*Valerie Qian has been an Associate at Skylark Law & Mediation, PC since February 2013.  Valerie's practice includes family law & divorce representation, collaborative law and mediation, and juvenile representation.

Tuesday, July 24, 2018

Will the Alimony Tax Change Pressure Couples to Finalize their Divorce in 2018?

As we have previously covered here, The Tax Cuts & Jobs Act of 2017 Includes a Divorce “Penalty” for divorces that take place after December 31, 2018 if they involve alimony.  Prior to this act, and up until December 31, 2018, alimony was tax deductible to the payor and taxable income to the recipient, which allowed for a shifting of taxable income to a lower tax bracket.  If an agreement is entered prior to the end of 2018, and this benefit is preserved, then it continues into future years, even if the amount is later modified.  This has led many couples, already in the divorce process, to consider whether they want to work on finalizing their case prior to the end of 2018 to preserve this option.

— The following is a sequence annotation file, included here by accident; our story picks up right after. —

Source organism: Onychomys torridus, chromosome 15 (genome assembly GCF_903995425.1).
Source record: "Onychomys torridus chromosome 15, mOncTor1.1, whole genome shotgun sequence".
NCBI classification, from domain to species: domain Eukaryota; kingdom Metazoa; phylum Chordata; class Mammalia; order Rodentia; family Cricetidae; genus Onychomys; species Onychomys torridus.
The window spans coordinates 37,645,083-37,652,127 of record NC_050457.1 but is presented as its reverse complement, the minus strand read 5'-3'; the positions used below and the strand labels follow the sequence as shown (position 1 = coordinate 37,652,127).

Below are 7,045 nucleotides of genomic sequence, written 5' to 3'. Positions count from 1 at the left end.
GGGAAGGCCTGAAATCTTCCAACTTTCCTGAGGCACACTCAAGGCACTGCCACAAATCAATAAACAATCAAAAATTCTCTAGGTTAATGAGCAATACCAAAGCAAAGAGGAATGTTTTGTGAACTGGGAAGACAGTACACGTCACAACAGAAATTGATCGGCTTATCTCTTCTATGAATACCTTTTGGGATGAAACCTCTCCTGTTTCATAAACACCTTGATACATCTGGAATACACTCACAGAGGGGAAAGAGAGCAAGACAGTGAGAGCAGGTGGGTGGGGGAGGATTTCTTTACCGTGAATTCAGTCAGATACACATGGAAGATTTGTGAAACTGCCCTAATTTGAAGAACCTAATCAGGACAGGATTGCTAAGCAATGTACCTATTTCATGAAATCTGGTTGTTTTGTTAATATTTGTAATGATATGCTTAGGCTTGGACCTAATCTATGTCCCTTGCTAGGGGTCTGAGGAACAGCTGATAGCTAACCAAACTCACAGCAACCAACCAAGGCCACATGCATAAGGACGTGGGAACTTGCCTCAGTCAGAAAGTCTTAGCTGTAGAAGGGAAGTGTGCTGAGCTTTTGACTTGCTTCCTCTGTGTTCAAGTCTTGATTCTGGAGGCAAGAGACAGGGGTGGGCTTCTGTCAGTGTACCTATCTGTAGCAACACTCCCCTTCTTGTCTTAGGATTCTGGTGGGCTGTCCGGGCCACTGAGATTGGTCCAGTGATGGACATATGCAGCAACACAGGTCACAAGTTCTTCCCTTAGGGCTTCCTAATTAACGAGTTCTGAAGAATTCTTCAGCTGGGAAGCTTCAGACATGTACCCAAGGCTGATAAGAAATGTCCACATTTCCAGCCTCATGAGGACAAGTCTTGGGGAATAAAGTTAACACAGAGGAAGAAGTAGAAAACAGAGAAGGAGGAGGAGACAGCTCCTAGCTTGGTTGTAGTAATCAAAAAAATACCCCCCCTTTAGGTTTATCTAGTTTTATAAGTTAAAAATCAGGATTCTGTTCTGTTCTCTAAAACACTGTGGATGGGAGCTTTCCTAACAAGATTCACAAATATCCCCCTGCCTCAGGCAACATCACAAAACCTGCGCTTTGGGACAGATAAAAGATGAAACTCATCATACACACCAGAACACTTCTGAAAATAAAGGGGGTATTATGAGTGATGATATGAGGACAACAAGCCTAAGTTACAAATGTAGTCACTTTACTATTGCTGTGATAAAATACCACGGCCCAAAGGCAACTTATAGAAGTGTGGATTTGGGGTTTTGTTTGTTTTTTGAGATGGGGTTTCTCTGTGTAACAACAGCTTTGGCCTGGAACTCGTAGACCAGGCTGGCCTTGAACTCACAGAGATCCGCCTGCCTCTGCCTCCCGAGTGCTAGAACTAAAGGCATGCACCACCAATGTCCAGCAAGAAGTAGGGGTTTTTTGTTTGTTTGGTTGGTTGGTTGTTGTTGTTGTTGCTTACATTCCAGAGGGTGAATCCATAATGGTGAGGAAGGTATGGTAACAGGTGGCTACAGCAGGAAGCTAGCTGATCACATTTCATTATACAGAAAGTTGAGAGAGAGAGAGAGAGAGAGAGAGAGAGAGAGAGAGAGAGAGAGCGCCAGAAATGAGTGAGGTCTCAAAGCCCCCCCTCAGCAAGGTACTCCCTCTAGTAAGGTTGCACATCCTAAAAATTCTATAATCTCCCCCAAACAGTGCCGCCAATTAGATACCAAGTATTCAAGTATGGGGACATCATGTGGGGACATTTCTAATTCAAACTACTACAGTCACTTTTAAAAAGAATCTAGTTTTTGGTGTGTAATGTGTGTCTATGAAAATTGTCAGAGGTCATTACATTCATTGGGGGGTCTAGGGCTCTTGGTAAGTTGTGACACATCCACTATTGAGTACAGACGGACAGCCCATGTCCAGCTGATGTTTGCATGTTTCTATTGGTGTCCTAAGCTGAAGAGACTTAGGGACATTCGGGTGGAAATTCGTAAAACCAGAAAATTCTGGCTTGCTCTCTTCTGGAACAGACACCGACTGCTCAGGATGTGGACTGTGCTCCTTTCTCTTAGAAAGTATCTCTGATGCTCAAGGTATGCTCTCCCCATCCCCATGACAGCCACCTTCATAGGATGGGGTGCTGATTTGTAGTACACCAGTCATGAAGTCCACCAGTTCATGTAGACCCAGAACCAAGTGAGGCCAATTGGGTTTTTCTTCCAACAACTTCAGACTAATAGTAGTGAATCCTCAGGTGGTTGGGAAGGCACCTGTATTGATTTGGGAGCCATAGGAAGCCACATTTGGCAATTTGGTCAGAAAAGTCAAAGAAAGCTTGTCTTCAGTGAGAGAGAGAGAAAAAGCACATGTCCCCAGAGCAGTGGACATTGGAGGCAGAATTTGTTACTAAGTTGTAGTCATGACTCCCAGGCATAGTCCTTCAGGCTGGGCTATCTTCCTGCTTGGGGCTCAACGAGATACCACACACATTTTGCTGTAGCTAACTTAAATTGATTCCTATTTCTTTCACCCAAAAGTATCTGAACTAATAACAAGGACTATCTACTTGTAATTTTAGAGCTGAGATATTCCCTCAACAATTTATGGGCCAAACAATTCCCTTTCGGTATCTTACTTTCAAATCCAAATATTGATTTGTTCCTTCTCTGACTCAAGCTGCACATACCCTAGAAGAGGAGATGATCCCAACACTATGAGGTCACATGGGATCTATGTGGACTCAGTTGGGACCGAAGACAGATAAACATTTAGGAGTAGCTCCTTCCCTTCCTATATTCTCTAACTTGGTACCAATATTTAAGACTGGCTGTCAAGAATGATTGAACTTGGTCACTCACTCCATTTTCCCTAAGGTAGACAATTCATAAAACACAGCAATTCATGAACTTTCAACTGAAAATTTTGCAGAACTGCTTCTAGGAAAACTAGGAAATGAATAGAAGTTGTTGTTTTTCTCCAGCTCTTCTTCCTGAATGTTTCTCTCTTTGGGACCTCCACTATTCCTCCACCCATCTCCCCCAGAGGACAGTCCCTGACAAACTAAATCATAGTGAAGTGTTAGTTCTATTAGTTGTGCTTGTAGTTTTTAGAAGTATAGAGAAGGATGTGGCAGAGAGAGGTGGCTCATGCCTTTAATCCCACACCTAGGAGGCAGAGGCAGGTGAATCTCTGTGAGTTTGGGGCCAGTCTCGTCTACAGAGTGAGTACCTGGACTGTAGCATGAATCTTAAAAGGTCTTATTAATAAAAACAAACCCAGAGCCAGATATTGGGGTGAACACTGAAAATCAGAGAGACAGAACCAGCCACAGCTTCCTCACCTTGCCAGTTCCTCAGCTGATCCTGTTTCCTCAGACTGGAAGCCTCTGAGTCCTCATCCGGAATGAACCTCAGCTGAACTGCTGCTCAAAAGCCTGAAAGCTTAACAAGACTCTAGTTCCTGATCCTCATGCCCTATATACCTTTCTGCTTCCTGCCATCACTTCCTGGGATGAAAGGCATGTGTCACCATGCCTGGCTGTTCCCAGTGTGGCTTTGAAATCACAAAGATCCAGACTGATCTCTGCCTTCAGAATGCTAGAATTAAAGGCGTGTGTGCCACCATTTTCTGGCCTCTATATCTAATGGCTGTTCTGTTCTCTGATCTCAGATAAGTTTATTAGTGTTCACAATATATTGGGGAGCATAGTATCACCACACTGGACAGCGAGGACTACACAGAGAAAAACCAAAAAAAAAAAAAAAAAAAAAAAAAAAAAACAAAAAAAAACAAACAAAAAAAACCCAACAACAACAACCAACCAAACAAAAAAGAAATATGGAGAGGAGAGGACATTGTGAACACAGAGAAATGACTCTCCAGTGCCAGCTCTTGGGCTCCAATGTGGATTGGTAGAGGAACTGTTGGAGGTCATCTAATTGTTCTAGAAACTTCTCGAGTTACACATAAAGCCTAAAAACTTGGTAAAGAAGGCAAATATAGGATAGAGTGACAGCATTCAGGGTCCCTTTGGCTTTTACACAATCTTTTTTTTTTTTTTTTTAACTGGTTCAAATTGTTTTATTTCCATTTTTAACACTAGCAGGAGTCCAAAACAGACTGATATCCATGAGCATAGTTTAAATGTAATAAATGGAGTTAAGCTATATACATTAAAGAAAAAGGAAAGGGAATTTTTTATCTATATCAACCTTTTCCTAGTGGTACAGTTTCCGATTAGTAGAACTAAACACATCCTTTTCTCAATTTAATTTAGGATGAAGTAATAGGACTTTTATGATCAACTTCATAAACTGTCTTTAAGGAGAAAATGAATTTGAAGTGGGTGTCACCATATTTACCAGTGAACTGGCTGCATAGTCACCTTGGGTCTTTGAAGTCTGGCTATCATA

Because some states, like Massachusetts, have waiting periods for finalizing a divorce, this law change raised a question:

Does the deadline of December 31, 2018 apply to the divorce being finalized, or just having a written agreement completed?

The answer to this question in Massachusetts, which has a 90-120 day waiting period for the finalization of a divorce after the Judgment of Divorce Nisi, could mean the difference between having to have an agreement done in August rather than December.  For more information about the timing of the divorce process in Massachusetts read our post: How to be Divorced by the End of the Year.